The already named Garcia could well be one of the names to keep an eye on in terms of surprises. The young French player has had a successful past as a junior, but never quite transferred it to the pro circuit, ever since failing to close her match against Sharapova at Roland Garros a few seasons ago.
Her win in Bogota followed a series of nice wins and good results, including a three sets loss to Serena Williams, in which she tested the world number one until the very end.
Another couple of names to keep under the radar are Jana Cepelova, Andrea Petkovic, Eugenie Bouchard and Alize Cornet.
The first three all showed great things in Charleston, especially the young Slovak, who was capable of winning against Serena Williams with ease.
Petkovic’s form has been coming and going, but the confidence boost she received after the win of her first ever premier title could prove important for a streaky player like she is.
As for the French number one, she demonstrated a new attitude on court, especially in the way she deals with her own temper.
The talent that pushed her as high as number 11 a few years ago following a dream run in Rome has always been there, but Cornet has been more concrete this season and has started to win long, tough mental battles, with the latest being on the final of Katowice.
If she is able to keep these progresses up, she could easily be one of these dark horses for the next few weeks on red clay.
For quite the opposite reason, an eye should be kept on some of the top players, who might find the roughly two months of red clay a nightmare.
Caroline Wozniacki will find it very hard to do any worse than in 2013, when she managed to win a single match on red clay and it was at her very last attempt in Paris. The Dane surely does not like clay, but given her mediocre season so far, it is hard to expect anything much better.
Sabine Lisicki has just suffered from the “hard-worker” of team Germany the worst loss of her career score-wise, as she was left with a single game to her bag by Petkovic in Charleston.
Lisicki’s game and mind are all projected to the grass swing and her poor form and confidence might play a big role too in the coming weeks.
Finally, Sloane Stephens, the great hope of American tennis, seems to be lost in a status of confusion between aggressive and defensive inputs, tactics and instinct. In a word: confused.
She comes from two awkward losses on clay and it is hard to believe she can suddenly find the plot on a surface where her lazy footwork can be easily exposed.
French Open Finalist Marketa Vondrousova Undergoes Surgery
It is a premature end to what has been a breakthrough season for the Czech.
Czech rising star Marketa Vondrousova will miss the rest of the season after undergoing an operation on her left wrist.
The 20-year-old made the announcement on her Instagram account where she uploaded a picture of herself after undergoing the procedure. Vondrousova hasn’t played a match on the tour since Wimbledon, where she first sustained the injury. According to Czech media, she received treatment at the same facility which Petra Kvitova attended following a knife attack that severely injured her playing hand.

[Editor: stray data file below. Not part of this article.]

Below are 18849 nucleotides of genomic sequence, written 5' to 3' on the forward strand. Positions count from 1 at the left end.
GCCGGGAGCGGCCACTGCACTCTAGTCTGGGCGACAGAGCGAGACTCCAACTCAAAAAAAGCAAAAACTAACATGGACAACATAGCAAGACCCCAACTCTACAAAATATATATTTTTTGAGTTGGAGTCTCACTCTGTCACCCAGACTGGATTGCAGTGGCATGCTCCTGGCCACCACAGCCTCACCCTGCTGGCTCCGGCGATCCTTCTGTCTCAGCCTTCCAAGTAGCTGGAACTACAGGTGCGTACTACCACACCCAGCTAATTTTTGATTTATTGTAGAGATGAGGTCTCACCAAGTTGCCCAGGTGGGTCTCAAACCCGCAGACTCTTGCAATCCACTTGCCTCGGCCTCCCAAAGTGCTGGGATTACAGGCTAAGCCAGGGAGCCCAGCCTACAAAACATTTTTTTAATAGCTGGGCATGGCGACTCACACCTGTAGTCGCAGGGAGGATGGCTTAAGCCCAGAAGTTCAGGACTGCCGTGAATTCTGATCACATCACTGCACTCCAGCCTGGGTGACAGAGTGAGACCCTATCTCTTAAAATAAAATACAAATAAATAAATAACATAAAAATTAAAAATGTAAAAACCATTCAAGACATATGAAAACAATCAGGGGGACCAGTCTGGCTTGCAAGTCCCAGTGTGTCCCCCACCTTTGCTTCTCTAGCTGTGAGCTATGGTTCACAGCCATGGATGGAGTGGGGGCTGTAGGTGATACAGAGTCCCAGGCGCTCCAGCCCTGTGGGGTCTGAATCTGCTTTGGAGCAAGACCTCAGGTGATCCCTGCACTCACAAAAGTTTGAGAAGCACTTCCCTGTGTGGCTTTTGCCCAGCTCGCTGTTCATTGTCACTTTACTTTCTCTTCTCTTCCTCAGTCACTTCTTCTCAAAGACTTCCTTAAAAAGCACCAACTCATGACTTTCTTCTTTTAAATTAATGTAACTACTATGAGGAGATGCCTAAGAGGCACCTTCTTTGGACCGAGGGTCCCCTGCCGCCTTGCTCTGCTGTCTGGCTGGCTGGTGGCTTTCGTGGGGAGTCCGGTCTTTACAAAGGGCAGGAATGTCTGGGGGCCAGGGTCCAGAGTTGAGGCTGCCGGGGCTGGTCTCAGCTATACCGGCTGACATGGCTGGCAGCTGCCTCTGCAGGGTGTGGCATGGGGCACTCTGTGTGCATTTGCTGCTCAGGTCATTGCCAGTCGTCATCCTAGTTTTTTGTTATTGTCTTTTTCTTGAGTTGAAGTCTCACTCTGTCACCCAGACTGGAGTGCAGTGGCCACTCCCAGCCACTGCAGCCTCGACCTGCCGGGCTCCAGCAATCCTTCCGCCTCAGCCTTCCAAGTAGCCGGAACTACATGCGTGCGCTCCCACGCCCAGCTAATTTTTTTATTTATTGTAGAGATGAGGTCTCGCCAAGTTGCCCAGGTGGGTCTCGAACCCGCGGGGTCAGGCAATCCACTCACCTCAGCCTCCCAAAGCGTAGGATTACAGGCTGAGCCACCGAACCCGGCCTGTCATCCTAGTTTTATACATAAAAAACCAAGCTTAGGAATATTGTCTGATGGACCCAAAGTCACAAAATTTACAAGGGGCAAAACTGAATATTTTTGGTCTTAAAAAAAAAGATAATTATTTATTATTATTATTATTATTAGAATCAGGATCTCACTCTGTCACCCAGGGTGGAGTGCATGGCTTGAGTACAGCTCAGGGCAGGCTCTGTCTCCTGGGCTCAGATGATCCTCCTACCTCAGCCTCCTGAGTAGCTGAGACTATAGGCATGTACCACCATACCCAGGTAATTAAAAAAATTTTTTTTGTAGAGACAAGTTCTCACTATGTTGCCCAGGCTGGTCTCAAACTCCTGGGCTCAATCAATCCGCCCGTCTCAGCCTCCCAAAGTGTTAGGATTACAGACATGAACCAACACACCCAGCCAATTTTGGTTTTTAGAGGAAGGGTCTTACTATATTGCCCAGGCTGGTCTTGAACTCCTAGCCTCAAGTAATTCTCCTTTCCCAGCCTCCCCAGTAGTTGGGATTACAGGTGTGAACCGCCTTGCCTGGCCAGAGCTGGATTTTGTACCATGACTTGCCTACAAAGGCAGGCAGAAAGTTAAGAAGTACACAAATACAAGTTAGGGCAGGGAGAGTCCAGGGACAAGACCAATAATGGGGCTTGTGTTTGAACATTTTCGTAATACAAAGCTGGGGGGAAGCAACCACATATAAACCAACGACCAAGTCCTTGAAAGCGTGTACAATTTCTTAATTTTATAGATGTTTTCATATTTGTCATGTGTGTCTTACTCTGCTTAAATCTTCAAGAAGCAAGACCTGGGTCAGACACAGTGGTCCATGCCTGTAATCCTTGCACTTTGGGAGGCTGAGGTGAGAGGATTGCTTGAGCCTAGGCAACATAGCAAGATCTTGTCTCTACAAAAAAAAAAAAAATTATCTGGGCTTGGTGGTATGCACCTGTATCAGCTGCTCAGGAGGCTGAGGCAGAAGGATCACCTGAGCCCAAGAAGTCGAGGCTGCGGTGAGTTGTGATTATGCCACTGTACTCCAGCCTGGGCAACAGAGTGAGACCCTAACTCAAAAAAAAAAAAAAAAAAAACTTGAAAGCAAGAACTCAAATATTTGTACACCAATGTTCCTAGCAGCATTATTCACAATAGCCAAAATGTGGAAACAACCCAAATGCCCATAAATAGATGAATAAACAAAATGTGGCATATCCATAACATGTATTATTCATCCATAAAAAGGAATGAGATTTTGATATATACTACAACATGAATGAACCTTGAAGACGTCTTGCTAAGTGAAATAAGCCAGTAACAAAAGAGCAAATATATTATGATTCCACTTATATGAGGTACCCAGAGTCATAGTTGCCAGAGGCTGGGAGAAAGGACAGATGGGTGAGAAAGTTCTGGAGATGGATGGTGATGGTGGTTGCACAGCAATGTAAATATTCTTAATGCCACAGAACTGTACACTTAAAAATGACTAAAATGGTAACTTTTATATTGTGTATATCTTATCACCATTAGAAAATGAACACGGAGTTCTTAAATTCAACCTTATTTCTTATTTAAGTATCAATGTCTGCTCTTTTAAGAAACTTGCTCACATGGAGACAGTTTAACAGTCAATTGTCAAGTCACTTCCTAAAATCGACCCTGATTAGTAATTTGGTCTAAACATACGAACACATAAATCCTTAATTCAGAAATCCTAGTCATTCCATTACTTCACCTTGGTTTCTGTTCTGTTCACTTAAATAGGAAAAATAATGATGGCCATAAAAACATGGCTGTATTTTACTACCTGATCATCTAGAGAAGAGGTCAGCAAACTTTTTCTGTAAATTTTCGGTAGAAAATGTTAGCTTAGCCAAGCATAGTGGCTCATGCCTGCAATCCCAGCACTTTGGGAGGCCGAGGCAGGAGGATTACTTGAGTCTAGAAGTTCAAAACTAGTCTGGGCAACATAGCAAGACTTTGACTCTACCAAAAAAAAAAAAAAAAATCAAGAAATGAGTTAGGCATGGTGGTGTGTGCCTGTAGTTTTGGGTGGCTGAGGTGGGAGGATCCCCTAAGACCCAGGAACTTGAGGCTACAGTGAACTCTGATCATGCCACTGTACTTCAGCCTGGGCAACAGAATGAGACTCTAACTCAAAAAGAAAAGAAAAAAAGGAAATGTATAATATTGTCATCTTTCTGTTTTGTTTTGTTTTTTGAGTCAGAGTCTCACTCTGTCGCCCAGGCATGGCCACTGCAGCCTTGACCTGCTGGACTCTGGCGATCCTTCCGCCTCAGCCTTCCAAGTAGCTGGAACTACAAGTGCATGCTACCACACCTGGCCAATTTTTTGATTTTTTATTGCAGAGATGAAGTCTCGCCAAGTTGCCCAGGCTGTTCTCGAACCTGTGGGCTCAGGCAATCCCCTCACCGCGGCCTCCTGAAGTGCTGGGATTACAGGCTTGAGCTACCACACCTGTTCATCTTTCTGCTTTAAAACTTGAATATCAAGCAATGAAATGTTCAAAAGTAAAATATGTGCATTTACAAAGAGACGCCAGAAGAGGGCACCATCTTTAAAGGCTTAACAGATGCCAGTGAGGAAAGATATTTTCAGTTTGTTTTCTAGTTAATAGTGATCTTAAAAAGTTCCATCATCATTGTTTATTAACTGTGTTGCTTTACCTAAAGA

“For two months I tried to treat my wrist conservatively and tried everything possible. Unfortunately, nothing led to a significant improvement. That is why I decided on this solution, which should relieve me of my pain for good,” Vondrousova said is a statement issued by her team.
“Unfortunately for me, 2019 ended earlier than I wanted. I can’t wait to play back on the courts without pain anymore,“ she added.
The premature end draws the curtain on what has been a breakthrough season for Vondrousova. At the French Open she defeated Petra Martic and Johanna Konta en route to the final. Becoming the youngest player to do so at the tournament since Ana Ivanovic back in 2007. She was denied the title by Ash Barty, who prevailed in straight sets.
Yet to win a title, Vondrousova has managed to remain consistent on the tour by reaching the quarter-finals or better at six consecutive tournaments between February and June. Including the final of the Budapest Open. During that time, she managed to score two wins over Simona Halep. The highest ranked player she has defeated so far in her career.
Vondrousova is currently ranked 22nd in the world. She ends the season with a win-loss record of 29-9.
‘Relaxed’ Su-Wei Hsieh Saves Match Point To Oust Muguruza In Osaka
Su-Wei Hsieh saved match point to eliminate Garbine Muguruza from the premier-level tournament in Osaka.
Su-Wei Hsieh was in a relaxed mood as she saved match point to edge out Garbine Muguruza 3-6 7-6(1) 6-1 in Osaka.
The Wimbledon doubles champion claimed her second straight win over the Spaniard having saved match point in the contest.
After winning a tight second set, Hsieh cruised through the deciding set to secure a spot in the second round against Elise Mertens.